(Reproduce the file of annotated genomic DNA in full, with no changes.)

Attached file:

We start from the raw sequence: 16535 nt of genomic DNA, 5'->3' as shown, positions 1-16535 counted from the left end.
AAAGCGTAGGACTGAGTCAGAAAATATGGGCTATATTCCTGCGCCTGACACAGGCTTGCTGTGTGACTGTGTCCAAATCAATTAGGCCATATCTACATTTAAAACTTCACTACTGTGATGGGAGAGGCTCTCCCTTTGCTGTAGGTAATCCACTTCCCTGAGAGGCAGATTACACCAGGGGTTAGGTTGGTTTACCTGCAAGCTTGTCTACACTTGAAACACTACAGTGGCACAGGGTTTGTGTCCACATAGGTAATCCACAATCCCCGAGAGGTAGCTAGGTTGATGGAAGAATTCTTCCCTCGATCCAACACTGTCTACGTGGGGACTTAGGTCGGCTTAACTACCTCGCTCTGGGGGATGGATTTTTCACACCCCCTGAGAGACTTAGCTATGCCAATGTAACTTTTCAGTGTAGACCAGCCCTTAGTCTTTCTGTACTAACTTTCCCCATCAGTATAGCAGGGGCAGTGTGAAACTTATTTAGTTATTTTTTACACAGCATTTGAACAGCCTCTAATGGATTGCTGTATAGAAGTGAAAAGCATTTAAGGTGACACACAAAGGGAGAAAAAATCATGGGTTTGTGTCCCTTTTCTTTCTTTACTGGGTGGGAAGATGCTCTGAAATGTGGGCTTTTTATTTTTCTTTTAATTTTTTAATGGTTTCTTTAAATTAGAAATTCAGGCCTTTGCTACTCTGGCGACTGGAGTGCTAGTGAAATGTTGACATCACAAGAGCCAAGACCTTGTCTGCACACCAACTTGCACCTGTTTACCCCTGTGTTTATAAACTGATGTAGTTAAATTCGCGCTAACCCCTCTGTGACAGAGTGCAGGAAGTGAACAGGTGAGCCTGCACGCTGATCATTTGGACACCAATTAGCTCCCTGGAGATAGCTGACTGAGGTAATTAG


We start from the raw sequence: 16535 nt of genomic DNA, 5'->3' as shown, positions 1-16535 counted from the left end.
AAAGCGTAGGACTGAGTCAGAAAATATGGGCTATATTCCTGCGCCTGACACAGGCTTGCTGTGTGACTGTGTCCAAATCAATTAGGCCATATCTACATTTAAAACTTCACTACTGTGATGGGAGAGGCTCTCCCTTTGCTGTAGGTAATCCACTTCCCTGAGAGGCAGATTACACCAGGGGTTAGGTTGGTTTACCTGCAAGCTTGTCTACACTTGAAACACTACAGTGGCACAGGGTTTGTGTCCACATAGGTAATCCACAATCCCCGAGAGGTAGCTAGGTTGATGGAAGAATTCTTCCCTCGATCCAACACTGTCTACGTGGGGACTTAGGTCGGCTTAACTACCTCGCTCTGGGGGATGGATTTTTCACACCCCCTGAGAGACTTAGCTATGCCAATGTAACTTTTCAGTGTAGACCAGCCCTTAGTCTTTCTGTACTAACTTTCCCCATCAGTATAGCAGGGGCAGTGTGAAACTTATTTAGTTATTTTTTACACAGCATTTGAACAGCCTCTAATGGATTGCTGTATAGAAGTGAAAAGCATTTAAGGTGACACACAAAGGGAGAAAAAATCATGGGTTTGTGTCCCTTTTCTTTCTTTACTGGGTGGGAAGATGCTCTGAAATGTGGGCTTTTTATTTTTCTTTTAATTTTTTAATGGTTTCTTTAAATTAGAAATTCAGGCCTTTGCTACTCTGGCGACTGGAGTGCTAGTGAAATGTTGACATCACAAGAGCCAAGACCTTGTCTGCACACCAACTTGCACCTGTTTACCCCTGTGTTTATAAACTGATGTAGTTAAATTCGCGCTAACCCCTCTGTGACAGAGTGCAGGAAGTGAACAGGTGAGCCTGCACGCTGATCATTTGGACACCAATTAGCTCCCTGGAGATAGCTGACTGAGGTAATTAG